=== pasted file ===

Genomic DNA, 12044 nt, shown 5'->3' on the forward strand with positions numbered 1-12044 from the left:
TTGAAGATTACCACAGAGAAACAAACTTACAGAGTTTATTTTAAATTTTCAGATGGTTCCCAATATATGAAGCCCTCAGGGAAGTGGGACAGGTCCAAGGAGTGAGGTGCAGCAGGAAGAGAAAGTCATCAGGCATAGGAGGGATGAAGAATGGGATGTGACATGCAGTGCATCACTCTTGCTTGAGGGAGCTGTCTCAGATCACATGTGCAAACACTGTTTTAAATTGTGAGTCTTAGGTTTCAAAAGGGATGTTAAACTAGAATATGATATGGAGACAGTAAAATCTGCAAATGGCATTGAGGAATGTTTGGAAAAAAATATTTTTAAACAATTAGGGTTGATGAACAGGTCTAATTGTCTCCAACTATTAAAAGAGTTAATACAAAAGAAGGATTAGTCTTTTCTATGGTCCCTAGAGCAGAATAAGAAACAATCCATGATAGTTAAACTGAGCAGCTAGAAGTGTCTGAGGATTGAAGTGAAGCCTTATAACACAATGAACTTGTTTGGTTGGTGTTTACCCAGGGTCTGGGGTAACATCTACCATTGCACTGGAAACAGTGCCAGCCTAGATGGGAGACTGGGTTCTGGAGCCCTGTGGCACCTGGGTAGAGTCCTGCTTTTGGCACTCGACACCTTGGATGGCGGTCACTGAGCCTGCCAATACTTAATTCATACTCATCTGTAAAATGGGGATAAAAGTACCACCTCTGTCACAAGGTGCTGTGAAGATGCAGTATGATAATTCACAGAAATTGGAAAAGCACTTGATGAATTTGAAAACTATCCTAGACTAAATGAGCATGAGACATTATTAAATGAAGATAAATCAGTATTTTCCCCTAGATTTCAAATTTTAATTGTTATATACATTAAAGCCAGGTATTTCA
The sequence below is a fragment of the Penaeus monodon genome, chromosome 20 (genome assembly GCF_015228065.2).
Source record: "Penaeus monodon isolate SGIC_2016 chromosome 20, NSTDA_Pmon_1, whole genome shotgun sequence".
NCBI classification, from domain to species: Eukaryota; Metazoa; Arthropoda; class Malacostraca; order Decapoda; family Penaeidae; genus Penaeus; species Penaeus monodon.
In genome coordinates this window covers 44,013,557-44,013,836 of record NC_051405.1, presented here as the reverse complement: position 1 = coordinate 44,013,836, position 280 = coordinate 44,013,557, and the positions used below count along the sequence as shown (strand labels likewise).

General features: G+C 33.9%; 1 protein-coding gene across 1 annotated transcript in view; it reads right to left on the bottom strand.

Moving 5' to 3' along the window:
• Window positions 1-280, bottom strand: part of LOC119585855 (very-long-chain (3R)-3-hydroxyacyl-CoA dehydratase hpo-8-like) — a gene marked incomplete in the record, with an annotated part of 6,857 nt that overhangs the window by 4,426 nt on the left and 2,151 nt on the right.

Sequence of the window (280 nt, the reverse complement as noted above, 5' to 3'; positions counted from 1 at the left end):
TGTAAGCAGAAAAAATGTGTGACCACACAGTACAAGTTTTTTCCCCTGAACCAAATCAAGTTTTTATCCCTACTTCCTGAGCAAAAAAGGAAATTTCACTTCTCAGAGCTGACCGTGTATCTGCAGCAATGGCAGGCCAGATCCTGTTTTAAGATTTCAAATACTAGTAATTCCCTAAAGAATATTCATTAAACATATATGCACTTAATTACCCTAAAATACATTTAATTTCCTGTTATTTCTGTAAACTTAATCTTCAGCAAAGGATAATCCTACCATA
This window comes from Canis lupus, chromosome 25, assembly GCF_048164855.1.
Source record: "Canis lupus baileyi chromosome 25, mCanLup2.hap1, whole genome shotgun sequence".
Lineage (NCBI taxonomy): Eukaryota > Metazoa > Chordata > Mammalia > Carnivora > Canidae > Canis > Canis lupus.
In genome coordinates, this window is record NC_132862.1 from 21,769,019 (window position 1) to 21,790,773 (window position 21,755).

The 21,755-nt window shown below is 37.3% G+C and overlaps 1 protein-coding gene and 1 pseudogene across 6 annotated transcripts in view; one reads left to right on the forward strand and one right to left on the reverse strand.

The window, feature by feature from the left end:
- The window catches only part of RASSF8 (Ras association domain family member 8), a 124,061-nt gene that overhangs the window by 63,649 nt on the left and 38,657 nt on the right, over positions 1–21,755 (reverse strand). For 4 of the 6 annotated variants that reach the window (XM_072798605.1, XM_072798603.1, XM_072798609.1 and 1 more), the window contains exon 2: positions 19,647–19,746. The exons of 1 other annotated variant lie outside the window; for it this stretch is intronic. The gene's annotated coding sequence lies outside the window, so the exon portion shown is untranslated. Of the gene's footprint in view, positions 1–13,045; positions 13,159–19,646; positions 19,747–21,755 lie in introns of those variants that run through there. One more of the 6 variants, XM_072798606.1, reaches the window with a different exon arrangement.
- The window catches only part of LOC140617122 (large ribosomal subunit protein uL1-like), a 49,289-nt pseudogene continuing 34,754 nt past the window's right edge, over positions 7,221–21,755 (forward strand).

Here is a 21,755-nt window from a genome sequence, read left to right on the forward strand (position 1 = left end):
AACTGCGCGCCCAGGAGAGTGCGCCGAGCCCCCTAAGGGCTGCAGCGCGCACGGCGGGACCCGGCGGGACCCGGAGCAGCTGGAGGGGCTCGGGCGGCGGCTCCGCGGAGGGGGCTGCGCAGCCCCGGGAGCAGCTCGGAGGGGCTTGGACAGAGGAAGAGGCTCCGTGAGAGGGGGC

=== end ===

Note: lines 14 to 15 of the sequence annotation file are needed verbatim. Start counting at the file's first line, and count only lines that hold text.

Lineage (NCBI taxonomy): Eukaryota > Metazoa > Chordata > Mammalia > Carnivora > Canidae > Canis > Canis lupus.
In genome coordinates, this window is record NC_132862.1 from 21,769,019 (window position 1) to 21,790,773 (window position 21,755).